Manchester Celebrates…

Thousands Celebrate Manchester Science Festival with 1001 Inventions at Central Library

Manchester, October 25, 2018: More than four thousand visitors participated at the “Ibn Al-Haytham: Mysteries of How We See” event on October 23 and 24 at the iconic Manchester Central Library. The free event organised by 1001 Inventions as part of the Manchester Science Festival continues to welcome families and school groups on October 26 and 27.

Lord Mayor of Manchester, Councillor June Hitchen, visits the Ibn Al-Haytham event at Central Library

The fun and the educational event takes children on a wondrous journey to fascinating ancient times through the eyes of Ibn al-Haytham, the 11th-century pioneer from Arabia, who made remarkable contributions to the understanding of light, optics and vision.

Visitors are introduced to the principles of light and vision through many exciting activities; walking into a giant turban-shaped camera obscura, watching demonstrations of live optical illusions, learning how 3D glasses work with the opportunity to make their own pair, understanding the secrets of optics and much more.

Children and their families also enjoy watching the exciting short film starring late legendary actor Omar Sharif following the story of the brave young scientist from 11th century Arabia.

For schools to continue their fun-filled learning journey, the event will witness launching “1001 Inventions Schools Fair” grant scheme for Manchester schools on Friday October 26 (please email for details).

The Ibn Al-Haytham event is part of a global educational initiative launched in partnership with UNESCO to celebrate the United Nations proclaimed International Year of Light. 1001 Inventions led tribute events for Ibn al-Haytham at the UNESCO headquarters in Paris, New York Academy of Sciences and the United Nations in New York, the China Science Festival in Beijing, the Royal Society in London, the Jordan Museum in Amman and in many other cities around the world.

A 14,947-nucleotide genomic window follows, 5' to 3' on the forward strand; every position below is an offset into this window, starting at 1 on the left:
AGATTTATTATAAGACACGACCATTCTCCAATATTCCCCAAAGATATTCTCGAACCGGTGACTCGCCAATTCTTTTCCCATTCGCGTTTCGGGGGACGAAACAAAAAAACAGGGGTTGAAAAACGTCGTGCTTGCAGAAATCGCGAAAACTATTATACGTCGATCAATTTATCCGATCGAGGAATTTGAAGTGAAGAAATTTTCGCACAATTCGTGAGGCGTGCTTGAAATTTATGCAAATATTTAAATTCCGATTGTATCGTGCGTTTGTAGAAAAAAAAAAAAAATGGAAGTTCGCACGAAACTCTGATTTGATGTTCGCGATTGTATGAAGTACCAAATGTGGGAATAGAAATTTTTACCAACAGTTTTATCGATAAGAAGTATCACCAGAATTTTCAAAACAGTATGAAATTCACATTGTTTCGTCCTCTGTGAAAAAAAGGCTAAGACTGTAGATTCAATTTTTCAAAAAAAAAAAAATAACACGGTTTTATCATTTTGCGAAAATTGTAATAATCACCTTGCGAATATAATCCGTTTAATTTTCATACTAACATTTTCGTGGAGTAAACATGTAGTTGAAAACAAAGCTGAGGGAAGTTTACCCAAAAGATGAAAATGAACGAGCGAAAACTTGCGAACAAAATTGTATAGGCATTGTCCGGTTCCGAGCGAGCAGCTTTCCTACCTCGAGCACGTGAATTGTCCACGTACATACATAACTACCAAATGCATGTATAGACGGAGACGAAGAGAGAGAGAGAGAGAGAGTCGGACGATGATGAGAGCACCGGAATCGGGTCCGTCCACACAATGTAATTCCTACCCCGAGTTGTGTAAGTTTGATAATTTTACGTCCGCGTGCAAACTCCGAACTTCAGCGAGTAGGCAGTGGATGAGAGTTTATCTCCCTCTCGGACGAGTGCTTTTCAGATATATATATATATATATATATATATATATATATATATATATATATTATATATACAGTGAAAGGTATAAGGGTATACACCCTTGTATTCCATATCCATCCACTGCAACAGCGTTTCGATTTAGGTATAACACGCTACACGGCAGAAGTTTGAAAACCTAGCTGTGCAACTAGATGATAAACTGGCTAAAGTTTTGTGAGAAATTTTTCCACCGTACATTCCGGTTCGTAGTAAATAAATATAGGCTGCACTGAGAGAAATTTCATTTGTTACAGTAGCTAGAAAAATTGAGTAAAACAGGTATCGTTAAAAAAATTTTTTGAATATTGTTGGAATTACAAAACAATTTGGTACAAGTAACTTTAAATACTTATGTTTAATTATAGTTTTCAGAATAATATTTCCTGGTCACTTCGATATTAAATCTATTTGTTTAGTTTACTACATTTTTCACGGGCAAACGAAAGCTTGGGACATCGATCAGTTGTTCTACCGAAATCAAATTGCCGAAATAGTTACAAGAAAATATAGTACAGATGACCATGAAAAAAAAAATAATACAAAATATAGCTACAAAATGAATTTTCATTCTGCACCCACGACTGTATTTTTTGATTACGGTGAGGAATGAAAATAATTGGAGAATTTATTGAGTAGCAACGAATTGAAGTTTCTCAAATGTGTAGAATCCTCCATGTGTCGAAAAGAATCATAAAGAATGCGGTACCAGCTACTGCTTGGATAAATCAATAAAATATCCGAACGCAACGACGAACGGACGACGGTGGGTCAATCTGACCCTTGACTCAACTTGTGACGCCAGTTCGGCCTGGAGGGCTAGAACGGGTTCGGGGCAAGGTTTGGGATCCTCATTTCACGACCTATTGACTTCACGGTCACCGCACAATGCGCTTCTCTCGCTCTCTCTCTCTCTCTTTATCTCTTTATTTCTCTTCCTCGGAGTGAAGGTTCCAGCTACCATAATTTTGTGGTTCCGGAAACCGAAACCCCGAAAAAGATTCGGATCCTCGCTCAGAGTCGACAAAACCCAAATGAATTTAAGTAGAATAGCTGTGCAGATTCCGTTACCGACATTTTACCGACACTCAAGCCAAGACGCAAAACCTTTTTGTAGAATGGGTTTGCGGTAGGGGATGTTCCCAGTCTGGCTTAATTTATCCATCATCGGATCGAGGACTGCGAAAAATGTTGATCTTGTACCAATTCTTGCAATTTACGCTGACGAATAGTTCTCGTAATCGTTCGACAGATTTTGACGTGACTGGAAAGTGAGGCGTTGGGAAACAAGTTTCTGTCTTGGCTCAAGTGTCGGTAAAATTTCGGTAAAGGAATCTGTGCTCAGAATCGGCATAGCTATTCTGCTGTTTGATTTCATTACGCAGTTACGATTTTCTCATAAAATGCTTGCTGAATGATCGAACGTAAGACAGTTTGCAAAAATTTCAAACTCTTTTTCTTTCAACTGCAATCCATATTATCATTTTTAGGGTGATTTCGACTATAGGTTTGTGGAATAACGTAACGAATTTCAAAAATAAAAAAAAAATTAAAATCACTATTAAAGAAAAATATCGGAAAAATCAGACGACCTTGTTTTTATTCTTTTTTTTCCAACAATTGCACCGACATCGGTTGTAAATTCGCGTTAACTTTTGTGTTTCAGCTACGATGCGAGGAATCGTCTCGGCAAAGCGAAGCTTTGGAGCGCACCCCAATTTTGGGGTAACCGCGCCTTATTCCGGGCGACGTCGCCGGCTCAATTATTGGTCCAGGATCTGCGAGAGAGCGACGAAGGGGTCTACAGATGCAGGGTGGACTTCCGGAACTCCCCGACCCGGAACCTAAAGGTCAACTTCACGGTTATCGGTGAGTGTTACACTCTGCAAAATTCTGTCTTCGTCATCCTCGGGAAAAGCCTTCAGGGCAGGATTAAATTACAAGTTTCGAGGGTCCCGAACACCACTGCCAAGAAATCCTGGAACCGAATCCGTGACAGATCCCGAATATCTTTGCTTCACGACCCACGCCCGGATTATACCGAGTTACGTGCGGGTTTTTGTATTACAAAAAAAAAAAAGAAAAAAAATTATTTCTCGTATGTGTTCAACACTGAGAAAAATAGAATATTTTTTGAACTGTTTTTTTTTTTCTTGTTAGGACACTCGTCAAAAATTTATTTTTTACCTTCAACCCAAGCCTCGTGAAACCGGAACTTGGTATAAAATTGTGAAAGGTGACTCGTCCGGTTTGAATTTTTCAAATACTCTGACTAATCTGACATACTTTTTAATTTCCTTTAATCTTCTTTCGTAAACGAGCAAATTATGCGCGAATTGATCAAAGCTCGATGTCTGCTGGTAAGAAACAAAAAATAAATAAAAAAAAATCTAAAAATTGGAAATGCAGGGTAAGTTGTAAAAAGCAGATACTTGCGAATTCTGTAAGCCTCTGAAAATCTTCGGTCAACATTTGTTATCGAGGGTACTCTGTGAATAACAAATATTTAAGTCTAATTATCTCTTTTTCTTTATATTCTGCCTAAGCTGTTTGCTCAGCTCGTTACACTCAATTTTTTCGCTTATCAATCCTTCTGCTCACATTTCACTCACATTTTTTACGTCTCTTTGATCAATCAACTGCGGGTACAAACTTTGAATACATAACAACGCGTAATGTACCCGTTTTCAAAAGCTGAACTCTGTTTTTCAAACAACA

Dates and Location

Ibn Al-Haytham: Mysteries of How We See

Tuesday 23 October, Wednesday 24 October and Friday 26 October 2018
11.00am – 8.00pm

Saturday 27 October 2018 – 11.00am – 5.00pm (Final film screening and activities at 3pm)

Central Library, St Peters Square, Manchester, M2 5PD

About Manchester Science Festival

Produced by the Museum of Science and Industry, which is part of the Science Museum Group, Manchester Science Festival is a creative, playful and surprising science festival taking place across Greater Manchester. Having launched in 2007, Manchester Science Festival is now the largest science festival in England and the North’s premier cultural celebration of all things related to science and innovation.

Dubbed part laboratory, part playground, the Festival invites over 130,000 visitors to extraordinary events every year, ranging from art installations and theatre to comedy, debates and workshops.

About Manchester Central Library

Central Library is the city’s main library and information service. Situated just off St Peter’s Square, this iconic city venue, designed by E. Vincent Harris, was first opened in 1934. Following a £50m refurbishment in 2010, taking four years, the Grade II listed building has been brought into the 21st century by combining historic features with cutting-edge design. Most of our events take place in the Archives+ area on the ground floor and the performance space on the ground floor.

About 1001 Inventions

1001 Inventions is an award-winning, British based organization that creates international educational campaigns and engaging transmedia productions aiming to raise awareness of the contributions to science, technology and culture from the Golden Age of Muslim Civilisation.

1001 Inventions has engaged with over 350 million people across the globe working with a network of international partners, including UNESCO, National Geographic and leading academics to produce interactive exhibits, short films, live shows, books and classroom learning materials that are being used by hundreds of thousands of educators around the world.